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was in the habit of inveighing against it in the strongest, I may truly say coarsest, terms: a circumstance the more remarkable, as he had hitherto been distinguished by the courtesy of his language and the studied politeness of his expressions. Even when engaged in the warmest controversies, and in repelling personal insults, he would not formerly permit himself to use a strong epithet, or utter any reflection which could be considered in the least illiberal or ungentlemanly. During the last period of his life, his manners were much changed, and the powers of his mind seemed to be decaying. Controversy of any kind, in which he formerly displayed such admirable temper and patience, seemed now to throw his mind off its balance. For reasoning, he substituted invective ; and, losing the power of persuasion, attributed bad motives to all who differed in opinion from him.

“ Another proof of the decay of his mental powers, at this period, is the small part he took in the question of the Company's charter, which was to fix the destinies of his country for many years to

From him some great effort might have been expected on such an occasion ; but, for any thing he attempted, either publicly or privately, he might as well have been seated all the while, with Hindu quiescence, under a banyan tree on the




banks of the Ganges. * He latterly expressed a wish to withdraw himself from politics entirely, Ending the discussions into which they led him no longer supportable with any comfort to himself. In short, his intellectual career had drawn evidently to a close; and, though the termination of his natural life may be sincerely regretted by his friends, it is perhaps fortunate for his fame that Providence had decreed he should not outlive his mental faculties."

In conclusion, we may mention that the signature commonly used by the Rajah was Ram Mohun, written in Hindustanee who pls; in Bengalee ST1749. Ram or Rama is the name of the celebrated demi-god, the hero of the Ramayana. Vohun is one of the names of Krishna.

• He thought more of the empty title of Rajah than of the results of the East-India Bill: and if the Company had acknos. ledged this title, they might have calculated on his open support: as they had his secret wishes in their favour.



The ensuing biography of this eminent orientalist is almost exclusively derived from a memoir by M. C. Landresse, inserted in the Journal Asiatique of Paris, which “ renders to his labours, his talents, and his memory, that public homage which the professors of literature owe to those who illustrate it with their labours."

Mr. Henry Julius Klaproth was born at Berlin, on the 11th October 1783, and he began, so early as the age of fourteen, to devote himself to those studies which soon raised him to the first rank of Oriental scholars. His perseverance and sagacity acquired for him, when a very young man, a store of knowledge which is rarely attained in mature age. His father, the celebrated chemist, whose predilection for the exact sciences disqualified him for appreciating the merits of Oriental literature, considered that his son was wasting his time in vain

od frivolous speculations. This path of study, it bust be confaed, was then sufficiently unpopular ad capromisng, whilst chemical science was enjoving the lustre and renown which the discoveries of Back, Priestley, Bergmann, Lavoisier, l'auyin, and Klaproth, had deservedly earned for it.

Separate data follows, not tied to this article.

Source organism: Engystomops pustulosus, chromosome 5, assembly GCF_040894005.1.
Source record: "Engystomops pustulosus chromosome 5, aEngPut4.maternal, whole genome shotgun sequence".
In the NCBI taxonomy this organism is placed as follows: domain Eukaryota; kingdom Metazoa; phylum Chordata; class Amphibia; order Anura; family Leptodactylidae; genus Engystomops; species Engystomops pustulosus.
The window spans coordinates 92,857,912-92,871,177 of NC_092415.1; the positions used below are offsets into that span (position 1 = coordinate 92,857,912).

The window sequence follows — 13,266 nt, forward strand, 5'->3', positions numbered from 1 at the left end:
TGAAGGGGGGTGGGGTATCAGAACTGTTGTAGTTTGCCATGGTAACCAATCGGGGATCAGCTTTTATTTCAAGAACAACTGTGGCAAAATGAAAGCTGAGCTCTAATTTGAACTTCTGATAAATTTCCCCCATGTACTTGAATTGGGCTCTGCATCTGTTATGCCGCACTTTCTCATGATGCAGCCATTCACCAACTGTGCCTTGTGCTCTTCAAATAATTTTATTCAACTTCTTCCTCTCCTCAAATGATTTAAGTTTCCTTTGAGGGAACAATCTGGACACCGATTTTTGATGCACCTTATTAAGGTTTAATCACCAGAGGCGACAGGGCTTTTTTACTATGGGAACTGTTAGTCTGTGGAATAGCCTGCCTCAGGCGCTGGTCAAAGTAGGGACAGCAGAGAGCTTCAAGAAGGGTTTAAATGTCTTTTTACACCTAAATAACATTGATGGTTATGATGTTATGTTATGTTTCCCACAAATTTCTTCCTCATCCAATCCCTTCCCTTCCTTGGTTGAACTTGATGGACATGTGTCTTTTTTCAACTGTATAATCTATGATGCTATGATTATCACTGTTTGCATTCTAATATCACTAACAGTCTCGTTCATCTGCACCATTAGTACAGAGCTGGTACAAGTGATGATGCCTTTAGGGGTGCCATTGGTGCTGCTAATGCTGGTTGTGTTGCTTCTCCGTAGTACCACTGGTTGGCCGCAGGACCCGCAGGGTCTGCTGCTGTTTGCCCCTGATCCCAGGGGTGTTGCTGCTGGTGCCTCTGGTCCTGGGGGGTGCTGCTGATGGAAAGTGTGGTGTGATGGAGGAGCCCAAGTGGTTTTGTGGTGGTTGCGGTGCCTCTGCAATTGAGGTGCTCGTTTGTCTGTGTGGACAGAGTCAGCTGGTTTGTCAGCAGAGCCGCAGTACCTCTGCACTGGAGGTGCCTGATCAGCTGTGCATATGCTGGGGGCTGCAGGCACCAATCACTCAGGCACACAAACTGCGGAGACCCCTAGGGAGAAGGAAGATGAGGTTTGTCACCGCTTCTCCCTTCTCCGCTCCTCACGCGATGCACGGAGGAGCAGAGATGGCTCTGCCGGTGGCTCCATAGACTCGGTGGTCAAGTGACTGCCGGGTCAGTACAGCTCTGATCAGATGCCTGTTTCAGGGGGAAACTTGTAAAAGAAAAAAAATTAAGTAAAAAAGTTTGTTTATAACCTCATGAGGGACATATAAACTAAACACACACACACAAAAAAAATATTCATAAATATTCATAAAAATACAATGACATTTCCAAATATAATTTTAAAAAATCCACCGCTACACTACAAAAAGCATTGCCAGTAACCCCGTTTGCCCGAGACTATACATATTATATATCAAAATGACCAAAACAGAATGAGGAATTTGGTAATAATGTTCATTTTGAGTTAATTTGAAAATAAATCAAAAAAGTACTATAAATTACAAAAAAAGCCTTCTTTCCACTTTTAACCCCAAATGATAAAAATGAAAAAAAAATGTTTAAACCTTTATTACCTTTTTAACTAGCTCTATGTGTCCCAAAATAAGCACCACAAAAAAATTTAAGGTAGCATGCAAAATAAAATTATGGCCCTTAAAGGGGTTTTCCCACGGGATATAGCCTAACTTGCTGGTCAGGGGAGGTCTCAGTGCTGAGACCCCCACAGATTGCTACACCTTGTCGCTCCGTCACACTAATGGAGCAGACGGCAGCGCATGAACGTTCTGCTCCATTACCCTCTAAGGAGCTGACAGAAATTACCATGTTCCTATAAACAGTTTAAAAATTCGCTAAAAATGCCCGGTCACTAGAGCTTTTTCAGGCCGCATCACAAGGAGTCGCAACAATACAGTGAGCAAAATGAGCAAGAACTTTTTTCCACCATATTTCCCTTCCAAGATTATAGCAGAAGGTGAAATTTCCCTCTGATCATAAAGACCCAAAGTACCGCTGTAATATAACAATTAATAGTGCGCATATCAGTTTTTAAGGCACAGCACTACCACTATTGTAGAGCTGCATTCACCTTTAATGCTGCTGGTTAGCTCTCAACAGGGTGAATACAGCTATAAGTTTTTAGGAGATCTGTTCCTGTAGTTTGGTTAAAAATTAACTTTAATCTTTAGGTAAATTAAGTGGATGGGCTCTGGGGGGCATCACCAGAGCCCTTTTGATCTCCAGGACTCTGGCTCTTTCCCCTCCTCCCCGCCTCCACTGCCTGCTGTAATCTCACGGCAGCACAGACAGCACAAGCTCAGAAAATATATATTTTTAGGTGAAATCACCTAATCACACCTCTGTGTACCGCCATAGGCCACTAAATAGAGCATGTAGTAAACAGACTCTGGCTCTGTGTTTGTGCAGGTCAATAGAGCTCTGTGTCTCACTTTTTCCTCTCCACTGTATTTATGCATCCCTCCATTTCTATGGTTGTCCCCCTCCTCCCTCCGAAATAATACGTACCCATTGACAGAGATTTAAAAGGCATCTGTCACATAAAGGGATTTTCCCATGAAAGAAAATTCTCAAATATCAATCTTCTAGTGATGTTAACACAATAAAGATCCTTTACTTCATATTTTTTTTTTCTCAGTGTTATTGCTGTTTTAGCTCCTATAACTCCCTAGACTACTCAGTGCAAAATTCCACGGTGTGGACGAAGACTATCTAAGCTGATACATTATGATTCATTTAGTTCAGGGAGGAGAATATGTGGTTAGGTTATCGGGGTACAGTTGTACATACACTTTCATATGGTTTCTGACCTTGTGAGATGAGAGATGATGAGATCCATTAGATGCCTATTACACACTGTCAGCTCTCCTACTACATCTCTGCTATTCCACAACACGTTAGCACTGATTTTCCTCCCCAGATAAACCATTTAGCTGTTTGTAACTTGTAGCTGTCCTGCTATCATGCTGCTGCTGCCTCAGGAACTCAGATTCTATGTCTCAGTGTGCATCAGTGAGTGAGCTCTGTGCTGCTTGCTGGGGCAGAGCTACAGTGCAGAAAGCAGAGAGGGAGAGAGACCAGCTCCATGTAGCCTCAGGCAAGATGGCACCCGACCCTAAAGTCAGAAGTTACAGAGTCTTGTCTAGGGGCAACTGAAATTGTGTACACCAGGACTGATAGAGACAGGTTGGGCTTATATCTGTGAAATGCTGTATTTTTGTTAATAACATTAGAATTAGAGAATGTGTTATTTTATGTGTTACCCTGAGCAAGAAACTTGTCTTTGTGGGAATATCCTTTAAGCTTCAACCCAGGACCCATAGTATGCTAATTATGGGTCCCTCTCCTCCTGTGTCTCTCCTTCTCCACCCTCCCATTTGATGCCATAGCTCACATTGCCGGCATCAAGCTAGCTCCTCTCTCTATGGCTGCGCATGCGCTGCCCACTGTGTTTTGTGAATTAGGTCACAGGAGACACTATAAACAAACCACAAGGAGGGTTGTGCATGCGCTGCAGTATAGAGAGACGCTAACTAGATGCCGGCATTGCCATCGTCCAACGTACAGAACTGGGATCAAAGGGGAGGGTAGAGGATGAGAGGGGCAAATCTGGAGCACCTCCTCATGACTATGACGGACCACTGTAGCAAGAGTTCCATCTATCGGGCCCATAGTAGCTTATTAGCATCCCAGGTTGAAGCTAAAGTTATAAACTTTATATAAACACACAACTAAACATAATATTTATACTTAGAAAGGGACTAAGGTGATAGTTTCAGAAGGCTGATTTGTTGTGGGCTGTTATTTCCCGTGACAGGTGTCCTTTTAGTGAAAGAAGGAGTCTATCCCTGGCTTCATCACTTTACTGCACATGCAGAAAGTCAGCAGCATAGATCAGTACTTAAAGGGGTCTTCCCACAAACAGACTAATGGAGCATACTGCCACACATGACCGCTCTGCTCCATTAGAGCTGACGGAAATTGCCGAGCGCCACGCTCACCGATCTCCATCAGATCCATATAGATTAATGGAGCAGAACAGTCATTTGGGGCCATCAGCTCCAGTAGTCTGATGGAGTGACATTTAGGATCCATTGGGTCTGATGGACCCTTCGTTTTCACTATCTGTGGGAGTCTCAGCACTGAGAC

The tenderness of his mother secretly encouraged tandent passion in her son, which the cold taste of his father condemned and ridiculed. Young Kapooth felt at this time that insatiable eagerness for bevis, which never for an instant deserted him, or wis suspended even in the midst of pain; and Mo Kaproth, out of her own slender accumulatias a orded him the means of feeding his inappozable appetite. He arailed himself, with equal avy and discernment, of this resource, and he has beta often heard, at a later period of life, to express in the warmest terms his gratitude for it.

That instinctive kind of inclination, or invinable bent of curiosity, which is sometimes called genres, and decides the choice of studies or vocations directed the taste of M. Klaproth to the narrative of travellers. He contrived, for some time, to keep the balance tolerably equal between his own inclinations and his father's wishes; he enen studied chemistry with success, and acquired considerable skill in mineralogy, which was ultimately useful to him in his travels. But the scale soon preponderated in favour of his own favourite pursuits; he neglected and abandoned all other studies for those which were more difficult, and, as some would have said, less useful. The regret which his father experienced at his son's dislike of the career which he had marked out for him, was soon consoled by his success, and he lived long enough to confess “how groundless were his apprehensions, and how futile his prejudices, against a course of application which promised to shed a new glory upon his name.”

The royal library of Berlin, which abounds in many rarities, possesses a pretty large collection of Chinese books. M. Klaproth, at the first sight of them, was seized with an irresistible ambition to learn the language in which they were written. The only means of accomplishing this object were an incomplete dictionary, edited by Mentzel, under the direction of Father Couplet, and a manuscript Chinese and Spanish dictionary, by Father Dias, equally imperfect. His industry was, perhaps, sharpened by these defective implements, and the interest which this curious language inspired was so great, that this novel study captivated his mind and absorbed all his attention. The time drew near when the examiners went through the different

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